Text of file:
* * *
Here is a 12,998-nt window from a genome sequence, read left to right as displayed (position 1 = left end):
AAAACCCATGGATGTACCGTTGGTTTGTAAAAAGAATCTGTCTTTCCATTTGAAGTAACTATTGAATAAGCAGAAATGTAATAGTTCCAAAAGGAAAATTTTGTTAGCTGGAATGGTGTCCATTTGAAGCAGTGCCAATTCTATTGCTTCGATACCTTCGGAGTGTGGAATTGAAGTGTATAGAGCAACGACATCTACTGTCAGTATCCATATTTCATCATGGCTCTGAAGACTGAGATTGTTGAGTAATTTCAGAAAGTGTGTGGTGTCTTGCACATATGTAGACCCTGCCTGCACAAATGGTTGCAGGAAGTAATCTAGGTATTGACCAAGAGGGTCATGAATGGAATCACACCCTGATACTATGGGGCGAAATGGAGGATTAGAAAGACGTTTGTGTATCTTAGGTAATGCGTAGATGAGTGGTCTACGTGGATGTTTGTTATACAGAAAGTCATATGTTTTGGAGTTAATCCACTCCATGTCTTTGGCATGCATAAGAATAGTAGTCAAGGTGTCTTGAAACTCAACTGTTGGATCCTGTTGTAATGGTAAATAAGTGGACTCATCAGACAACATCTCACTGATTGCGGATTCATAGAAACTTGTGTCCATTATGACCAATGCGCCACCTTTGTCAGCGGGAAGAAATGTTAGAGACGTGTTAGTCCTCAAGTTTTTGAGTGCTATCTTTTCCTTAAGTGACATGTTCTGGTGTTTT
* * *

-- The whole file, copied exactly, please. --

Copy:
Here is a 12,998-nt window from a genome sequence, read left to right as displayed (position 1 = left end):
AAAACCCATGGATGTACCGTTGGTTTGTAAAAAGAATCTGTCTTTCCATTTGAAGTAACTATTGAATAAGCAGAAATGTAATAGTTCCAAAAGGAAAATTTTGTTAGCTGGAATGGTGTCCATTTGAAGCAGTGCCAATTCTATTGCTTCGATACCTTCGGAGTGTGGAATTGAAGTGTATAGAGCAACGACATCTACTGTCAGTATCCATATTTCATCATGGCTCTGAAGACTGAGATTGTTGAGTAATTTCAGAAAGTGTGTGGTGTCTTGCACATATGTAGACCCTGCCTGCACAAATGGTTGCAGGAAGTAATCTAGGTATTGACCAAGAGGGTCATGAATGGAATCACACCCTGATACTATGGGGCGAAATGGAGGATTAGAAAGACGTTTGTGTATCTTAGGTAATGCGTAGATGAGTGGTCTACGTGGATGTTTGTTATACAGAAAGTCATATGTTTTGGAGTTAATCCACTCCATGTCTTTGGCATGCATAAGAATAGTAGTCAAGGTGTCTTGAAACTCAACTGTTGGATCCTGTTGTAATGGTAAATAAGTGGACTCATCAGACAACATCTCACTGATTGCGGATTCATAGAAACTTGTGTCCATTATGACCAATGCGCCACCTTTGTCAGCGGGAAGAAATGTTAGAGACGTGTTAGTCCTCAAGTTTTTGAGTGCTATCTTTTCCTTAAGTGACATGTTCTGGTGTTTT